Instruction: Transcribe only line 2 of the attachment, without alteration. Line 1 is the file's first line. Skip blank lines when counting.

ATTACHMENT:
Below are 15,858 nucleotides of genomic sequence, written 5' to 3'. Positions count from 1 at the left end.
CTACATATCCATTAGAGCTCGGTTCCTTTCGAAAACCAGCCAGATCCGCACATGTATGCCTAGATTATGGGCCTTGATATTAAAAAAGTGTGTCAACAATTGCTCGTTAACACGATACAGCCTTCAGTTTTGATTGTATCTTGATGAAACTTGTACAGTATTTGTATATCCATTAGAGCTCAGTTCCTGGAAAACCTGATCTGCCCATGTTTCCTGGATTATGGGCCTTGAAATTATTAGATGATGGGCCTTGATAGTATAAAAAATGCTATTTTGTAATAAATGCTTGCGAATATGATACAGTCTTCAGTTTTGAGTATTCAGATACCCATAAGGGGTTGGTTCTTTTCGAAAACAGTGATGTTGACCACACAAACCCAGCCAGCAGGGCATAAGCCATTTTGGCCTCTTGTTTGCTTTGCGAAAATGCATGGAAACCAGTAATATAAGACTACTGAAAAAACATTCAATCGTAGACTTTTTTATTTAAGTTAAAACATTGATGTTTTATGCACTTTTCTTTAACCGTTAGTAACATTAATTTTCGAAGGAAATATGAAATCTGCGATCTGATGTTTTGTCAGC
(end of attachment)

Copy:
CTACATATCCATTAGAGCTCGGTTCCTTTCGAAAACCAGCCAGATCCGCACATGTATGCCTAGATTATGGGCCTTGATATTAAAAAAGTGTGTCAACAATTGCTCGTTAACACGATACAGCCTTCAGTTTTGATTGTATCTTGATGAAACTTGTACAGTATTTGTATATCCATTAGAGCTCAGTTCCTGGAAAACCTGATCTGCCCATGTTTCCTGGATTATGGGCCTTGAAATTATTAGATGATGGGCCTTGATAGTATAAAAAATGCTATTTTGTAATAAATGCTTGCGAATATGATACAGTCTTCAGTTTTGAGTATTCAGATACCCATAAGGGGTTGGTTCTTTTCGAAAACAGTGATGTTGACCACACAAACCCAGCCAGCAGGGCATAAGCCATTTTGGCCTCTTGTTTGCTTTGCGAAAATGCATGGAAACCAGTAATATAAGACTACTGAAAAAACATTCAATCGTAGACTTTTTTATTTAAGTTAAAACATTGATGTTTTATGCACTTTTCTTTAACCGTTAGTAACATTAATTTTCGAAGGAAATATGAAATCTGCGATCTGATGTTTTGTCAGC